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Happy Women’s History Month, theatre-makers! This month and every month, make sure to celebrate the many women who make up the beautiful tapestry of the arts – from Broadway and movie stars to writers, producers, directors, makeup artists, poets, costume designers, tech wizards, and everything in between. To show our appreciation, we’ll take a quick look at the history of female representation in theatre, and offer a few women-centric Broadway shows to watch in your downtime.
Although it feels like women dominate present-day theatre, they were excluded for the greater part of history. Any surprises there?
Most believe theatre began in ancient Greece – with a bevy of comedies and tragedies surrounding heroines and goddesses. Of course, despite female characters being the driving force behind many stories, women were prohibited from being on the stage or helping behind it. For centuries, these heroines – and all female parts – were played by men.
In the sixteenth century, opera opened many doors for female performers – although they still faced discrimination and disdain for taking the stage. Many female soprano parts were even sung by men.
Enter William Shakespeare, who created some of the most dynamic and nuanced female characters. (Lady Macbeth, Rosalind, Juliet, anyone?) Although good old Bill Shakespeare made strides in elevating the concept of female characters, these roles were still played by men.
In the late 16th and early 17th centuries, during and after the Restoration, women were slowly but surely accepted into the world of performing arts. In Europe around this time, female playwrights finally received some recognition as well.
The 18th and 19th centuries made great strides in female representation in the theatre. The United States and Europe, in particular, became cultural meccas for the performing arts, with women at the helm of many showcases. Although gender discrimination is still prevalent today, it’s clear women are absolutely necessary to the success of the performing arts.
If you’re looking for a few musicals to celebrate girl power, or just to be amazed by the talent of dynamic women, we offer five musicals to stream or go see live:
Book: Winnie Holzman
Music and lyrics: Stephen Schwartz
With a book written by Winnie Wolzman, Wicked takes place before the wild happenings of the classic Wizard of Oz. Take a step back to see the origins of this world, where rivals (and friends) Elphaba and Galinda meet at school and change each other’s lives … for good. A story of owning your power, standing up for your beliefs, and learning to embrace those who are different from you, Wicked is a tale for the ages.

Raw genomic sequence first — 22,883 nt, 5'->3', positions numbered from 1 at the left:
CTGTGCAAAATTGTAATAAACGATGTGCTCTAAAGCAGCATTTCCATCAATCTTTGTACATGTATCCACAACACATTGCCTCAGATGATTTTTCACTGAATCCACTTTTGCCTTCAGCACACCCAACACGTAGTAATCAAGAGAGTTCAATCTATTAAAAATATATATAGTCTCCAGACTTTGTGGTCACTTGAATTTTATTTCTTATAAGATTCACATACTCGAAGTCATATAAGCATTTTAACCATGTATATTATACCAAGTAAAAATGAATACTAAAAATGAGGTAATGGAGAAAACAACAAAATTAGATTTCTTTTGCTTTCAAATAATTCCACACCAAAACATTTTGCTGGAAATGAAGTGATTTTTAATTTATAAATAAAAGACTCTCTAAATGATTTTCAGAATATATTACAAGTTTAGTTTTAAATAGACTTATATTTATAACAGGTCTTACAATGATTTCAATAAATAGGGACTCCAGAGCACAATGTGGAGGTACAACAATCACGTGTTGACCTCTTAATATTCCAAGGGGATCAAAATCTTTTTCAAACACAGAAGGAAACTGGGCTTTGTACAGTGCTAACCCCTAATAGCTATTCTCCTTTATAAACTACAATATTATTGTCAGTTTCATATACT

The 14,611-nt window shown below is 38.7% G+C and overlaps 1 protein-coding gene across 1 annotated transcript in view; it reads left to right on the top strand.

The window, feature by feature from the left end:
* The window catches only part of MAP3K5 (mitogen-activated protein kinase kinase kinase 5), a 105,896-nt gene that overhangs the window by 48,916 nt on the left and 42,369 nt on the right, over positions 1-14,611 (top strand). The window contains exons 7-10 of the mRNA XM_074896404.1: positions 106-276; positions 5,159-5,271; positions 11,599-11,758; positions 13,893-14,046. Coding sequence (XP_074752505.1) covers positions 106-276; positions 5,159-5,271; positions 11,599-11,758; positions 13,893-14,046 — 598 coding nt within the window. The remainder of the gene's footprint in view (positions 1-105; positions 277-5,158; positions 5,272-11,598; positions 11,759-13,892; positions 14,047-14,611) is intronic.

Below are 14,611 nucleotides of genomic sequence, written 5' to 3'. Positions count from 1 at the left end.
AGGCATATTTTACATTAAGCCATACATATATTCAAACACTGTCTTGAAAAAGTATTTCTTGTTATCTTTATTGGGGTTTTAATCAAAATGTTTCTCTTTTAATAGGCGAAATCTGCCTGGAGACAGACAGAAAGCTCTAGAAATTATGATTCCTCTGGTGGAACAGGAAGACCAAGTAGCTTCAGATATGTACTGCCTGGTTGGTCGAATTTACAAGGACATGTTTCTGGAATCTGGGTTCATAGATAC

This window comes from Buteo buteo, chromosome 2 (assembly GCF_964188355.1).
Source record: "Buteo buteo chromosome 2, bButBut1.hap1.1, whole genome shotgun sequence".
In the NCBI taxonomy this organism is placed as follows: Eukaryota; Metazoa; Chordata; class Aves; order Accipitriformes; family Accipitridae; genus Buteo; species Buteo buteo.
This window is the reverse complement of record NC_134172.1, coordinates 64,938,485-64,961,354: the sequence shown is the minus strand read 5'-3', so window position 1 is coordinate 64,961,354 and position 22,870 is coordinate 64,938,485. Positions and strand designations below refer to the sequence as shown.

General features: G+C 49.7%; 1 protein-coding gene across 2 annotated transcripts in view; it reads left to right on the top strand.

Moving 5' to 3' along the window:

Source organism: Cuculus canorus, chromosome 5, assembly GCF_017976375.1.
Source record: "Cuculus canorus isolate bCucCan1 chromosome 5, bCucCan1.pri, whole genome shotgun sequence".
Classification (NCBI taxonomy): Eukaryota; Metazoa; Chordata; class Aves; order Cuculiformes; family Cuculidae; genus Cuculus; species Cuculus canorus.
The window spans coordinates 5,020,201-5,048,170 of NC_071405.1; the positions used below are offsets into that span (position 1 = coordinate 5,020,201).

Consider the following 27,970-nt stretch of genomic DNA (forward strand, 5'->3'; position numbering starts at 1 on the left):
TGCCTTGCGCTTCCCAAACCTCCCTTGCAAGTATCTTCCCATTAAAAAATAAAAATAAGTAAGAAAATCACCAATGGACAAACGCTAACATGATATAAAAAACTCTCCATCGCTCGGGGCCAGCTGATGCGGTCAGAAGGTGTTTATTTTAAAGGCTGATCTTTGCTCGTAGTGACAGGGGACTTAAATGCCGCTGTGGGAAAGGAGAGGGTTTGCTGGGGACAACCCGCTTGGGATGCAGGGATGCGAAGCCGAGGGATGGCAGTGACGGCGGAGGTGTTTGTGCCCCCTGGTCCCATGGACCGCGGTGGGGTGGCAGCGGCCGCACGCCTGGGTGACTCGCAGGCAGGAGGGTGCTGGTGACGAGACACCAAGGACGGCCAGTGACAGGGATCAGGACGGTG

Book and music: Lucy Moss and Tony Marlow
You’ll hear the opener and be hooked: “Divorced. Beheaded. Died. Divorced. Beheaded. Survived.” Six, a modern retelling of the lives of Henry VIII’s six wives, sees this sextet come together to perform a pop concert. Within the concert, audience members learn the harrowing stories of all six women – asking you to determine who among them suffered the most. Realizing that history shouldn’t be written by the abusive men in power, the women band together, take back their agency, and showcase true female camaraderie.
Book: Marsha Norman
Music and lyrics: Allee Willis, Brenda Russell, Stephen Bray
Based on Alice Walker’s 1982 novel of the same name, The Color Purple follows Celie, a Black woman living in Georgia. Although her day-to-day life is bleak, Celie remains hopeful that she’ll one day see her sister, Nettie, and her children again. The musical spans 35 years, in which Celie meets new friends, encounters a potential lover, and even works to start a booming business. Resilience, hope, and love – that’s the story of The Color Purple.
Book: Dennis Kelly
Music and lyrics: Tim Minchin
Matilda – a precocious child with abusive parents – learns she has a variety of special powers alongside her impressive intellect. Often losing herself in books, Matilda has a tough time at school, spurred by the cruel headmaster, Miss Trunchbull. After finding companionship with her teacher, Miss Honey, Matilda learns how to harness her powers and, more importantly, stand up for herself and what she believes.
Book and lyrics: Tom Eyen
Music: Henry Krieger
Inspired by Motown and R&B legends of the 1960s-70s, Dreamgirls tracks the trajectory of all-girl vocal trio the Dreamettes. The three talented singers – Effie White, Deena Jones, and Lorrell Robinson – link up with manager Curtis Taylor, who helps them on their rise to fame. With so many demands – and changes to their creative timelines – the women wrestle with their friendships, egos, and hearts.
If you’re an avid theatre-goer or performer, you may already be familiar with some of these shows, and the many women who have left their mark on the industry. From groundbreaking playwrights like Lorraine Hansberry and Lynn Nottage to legendary performers like Audra McDonald and Patti LuPone, women have made an indelible impact on history and continue to inspire generations of young girls and women today.
Whether you’re looking for tips on how to improve your performances, guidance on putting together a showcase, or want to learn more about the rich history and influences of theatre, the On The Stage blog and resource library has a wealth of resources at your fingertips. By learning more about the diverse and powerful trailblazers who have helped shape our industry, we can all gain a deeper appreciation for their contributions and perhaps even find inspiration for our own creative endeavors.